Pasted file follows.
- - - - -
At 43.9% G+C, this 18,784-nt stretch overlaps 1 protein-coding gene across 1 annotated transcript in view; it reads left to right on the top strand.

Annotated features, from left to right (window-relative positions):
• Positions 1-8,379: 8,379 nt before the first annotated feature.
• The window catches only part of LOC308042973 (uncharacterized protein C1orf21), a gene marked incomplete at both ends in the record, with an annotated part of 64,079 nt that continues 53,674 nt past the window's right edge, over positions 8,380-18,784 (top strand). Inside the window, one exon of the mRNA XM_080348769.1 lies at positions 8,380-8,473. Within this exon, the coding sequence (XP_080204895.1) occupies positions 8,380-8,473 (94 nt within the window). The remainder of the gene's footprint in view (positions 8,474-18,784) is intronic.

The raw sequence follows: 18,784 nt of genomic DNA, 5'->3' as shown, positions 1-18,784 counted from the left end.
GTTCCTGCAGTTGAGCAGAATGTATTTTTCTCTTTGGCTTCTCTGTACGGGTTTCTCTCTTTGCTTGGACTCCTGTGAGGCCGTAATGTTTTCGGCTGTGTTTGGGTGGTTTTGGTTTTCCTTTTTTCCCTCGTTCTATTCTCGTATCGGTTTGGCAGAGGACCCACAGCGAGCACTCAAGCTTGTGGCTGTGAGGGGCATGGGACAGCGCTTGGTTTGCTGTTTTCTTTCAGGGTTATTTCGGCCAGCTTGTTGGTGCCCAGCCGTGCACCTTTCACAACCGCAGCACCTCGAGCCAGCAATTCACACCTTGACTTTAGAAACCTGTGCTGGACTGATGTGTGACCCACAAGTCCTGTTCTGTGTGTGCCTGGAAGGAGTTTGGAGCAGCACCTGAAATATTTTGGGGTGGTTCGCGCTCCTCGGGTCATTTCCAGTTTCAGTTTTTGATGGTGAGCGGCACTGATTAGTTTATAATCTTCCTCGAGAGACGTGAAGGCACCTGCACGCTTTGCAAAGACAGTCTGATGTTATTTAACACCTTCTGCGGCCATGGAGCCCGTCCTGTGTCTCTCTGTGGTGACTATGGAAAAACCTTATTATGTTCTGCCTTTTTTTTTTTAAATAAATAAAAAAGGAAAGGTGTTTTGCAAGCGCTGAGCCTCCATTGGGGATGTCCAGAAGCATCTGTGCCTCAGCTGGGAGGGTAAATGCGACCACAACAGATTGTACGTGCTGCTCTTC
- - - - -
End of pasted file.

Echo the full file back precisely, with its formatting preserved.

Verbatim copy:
At 43.9% G+C, this 18,784-nt stretch overlaps 1 protein-coding gene across 1 annotated transcript in view; it reads left to right on the top strand.

Annotated features, from left to right (window-relative positions):
• Positions 1-8,379: 8,379 nt before the first annotated feature.
• The window catches only part of LOC308042973 (uncharacterized protein C1orf21), a gene marked incomplete at both ends in the record, with an annotated part of 64,079 nt that continues 53,674 nt past the window's right edge, over positions 8,380-18,784 (top strand). Inside the window, one exon of the mRNA XM_080348769.1 lies at positions 8,380-8,473. Within this exon, the coding sequence (XP_080204895.1) occupies positions 8,380-8,473 (94 nt within the window). The remainder of the gene's footprint in view (positions 8,474-18,784) is intronic.

The raw sequence follows: 18,784 nt of genomic DNA, 5'->3' as shown, positions 1-18,784 counted from the left end.
GTTCCTGCAGTTGAGCAGAATGTATTTTTCTCTTTGGCTTCTCTGTACGGGTTTCTCTCTTTGCTTGGACTCCTGTGAGGCCGTAATGTTTTCGGCTGTGTTTGGGTGGTTTTGGTTTTCCTTTTTTCCCTCGTTCTATTCTCGTATCGGTTTGGCAGAGGACCCACAGCGAGCACTCAAGCTTGTGGCTGTGAGGGGCATGGGACAGCGCTTGGTTTGCTGTTTTCTTTCAGGGTTATTTCGGCCAGCTTGTTGGTGCCCAGCCGTGCACCTTTCACAACCGCAGCACCTCGAGCCAGCAATTCACACCTTGACTTTAGAAACCTGTGCTGGACTGATGTGTGACCCACAAGTCCTGTTCTGTGTGTGCCTGGAAGGAGTTTGGAGCAGCACCTGAAATATTTTGGGGTGGTTCGCGCTCCTCGGGTCATTTCCAGTTTCAGTTTTTGATGGTGAGCGGCACTGATTAGTTTATAATCTTCCTCGAGAGACGTGAAGGCACCTGCACGCTTTGCAAAGACAGTCTGATGTTATTTAACACCTTCTGCGGCCATGGAGCCCGTCCTGTGTCTCTCTGTGGTGACTATGGAAAAACCTTATTATGTTCTGCCTTTTTTTTTTTAAATAAATAAAAAAGGAAAGGTGTTTTGCAAGCGCTGAGCCTCCATTGGGGATGTCCAGAAGCATCTGTGCCTCAGCTGGGAGGGTAAATGCGACCACAACAGATTGTACGTGCTGCTCTTC